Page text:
Aging takes courage and challenges individuals to identify their own values, define priorities and discern the best path through life from a body, mind and spiritual perspective. Our bodies are of great value because they are the vehicle that transports us through life. A healthy body allows for greater flexibility in discerning quality of life choices from housing options to palliative care.
A complication of aging that impacts our body is chronic illness. A chronic illness or disease is a condition you can control with treatment for months. Asthma, diabetes and depression are common examples. Often, they don’t have a cure, but you can live with them and manage their symptoms. According to healthyaging.org, chronic diseases such as heart disease are common among older adults. In fact, many older adults have more than one chronic disease — in other words, chronic diseases often “co-occur” in older people. About 65 percent of Medicare beneficiaries have two or more chronic diseases and 43 percent have three or more.
The Healthy Aging site shares that older adults with multiple chronic illnesses report having poorer heath and more difficulty functioning than older people with just one chronic disease. They also need more healthcare services and are likely to die earlier than older people with just one chronic disease.
Aging with one or more chronic diseases demands that a person take additional care of themselves. Using their intellect, people are challenged to learn about their illnesses and be aware of potential complications. People also must become their own advocate, ask questions and become more informed about the wide spectrum of health care options.
It is imperative to develop a strong relationship with a healthcare provider. Part of your healthcare visits should include a discussion of life priorities and expectations for end-of-life care. When chronic illnesses diminish a person’s ability to function and begin to impact quality of life, it is important to reflect upon personal values and clarify life goals that include palliative care.
The specialty of palliative care was developed because care of the whole person is essential to quality of life. Multiple disease and system failures can also create severe complications. Dr. Ira Byock, author of The Best Care Possible: A physician’s Quest to Transform Care at End of Life identifies the focus of palliative care as the whole person and their families. He writes:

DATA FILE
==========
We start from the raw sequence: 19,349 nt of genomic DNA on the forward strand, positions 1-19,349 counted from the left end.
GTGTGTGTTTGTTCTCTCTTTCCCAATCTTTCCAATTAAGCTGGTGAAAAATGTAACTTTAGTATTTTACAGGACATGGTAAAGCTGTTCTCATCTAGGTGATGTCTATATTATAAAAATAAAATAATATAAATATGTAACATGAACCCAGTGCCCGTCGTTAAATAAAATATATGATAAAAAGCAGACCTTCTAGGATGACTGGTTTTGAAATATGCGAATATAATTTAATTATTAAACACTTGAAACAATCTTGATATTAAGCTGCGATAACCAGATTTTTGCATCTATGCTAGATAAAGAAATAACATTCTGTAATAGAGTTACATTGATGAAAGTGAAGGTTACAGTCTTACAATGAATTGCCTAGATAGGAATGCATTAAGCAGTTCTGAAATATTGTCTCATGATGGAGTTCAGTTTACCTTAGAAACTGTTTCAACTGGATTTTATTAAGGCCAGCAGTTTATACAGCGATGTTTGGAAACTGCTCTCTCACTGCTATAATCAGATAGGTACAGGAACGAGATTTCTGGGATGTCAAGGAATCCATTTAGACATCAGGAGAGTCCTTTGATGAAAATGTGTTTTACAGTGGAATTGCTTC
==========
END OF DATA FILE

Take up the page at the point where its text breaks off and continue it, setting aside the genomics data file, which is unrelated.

“Palliative care is an interdisciplinary team approach to care for people with life-threatening conditions, which addresses physical, emotional, social and spiritual distress and seeks to improve quality of life for the ill person and his or her family.”
Dr. Byock says interdisciplinary palliative care teams include physicians, nurses, social workers and chaplains whose goal is to foster creative collaborations. The result is a more comprehensive care plan that improves the quality of care for the whole person and supports their family. Each specialty physician continues to participate as a member of the palliative care team.
Role of Chaplains
The chaplain on the palliative care team plays a key role in supporting the person who is faced with disease complications. As a supportive listening presence, the chaplain invites a person to reflect upon and celebrate life blessings, honor challenges, define personal values and ultimately discern goals at end of life.
Palliative care is one avenue to address increased frailty and the impact of multiple disease complications. Aging challenges people to identify their values and define ultimate life goals. The greatest challenge for those who age is to courageously ponder and speak with loved ones, family and healthcare providers. A person who shares their end of life goals and final wishes with loved ones creates an opportunity for final requests to be honored by those left behind.
Remember, “Yesterday’s the past, tomorrow’s the future, but today is a gift. That’s why it’s called the present.” May your present be filled with good health, gratitude and abundant blessings.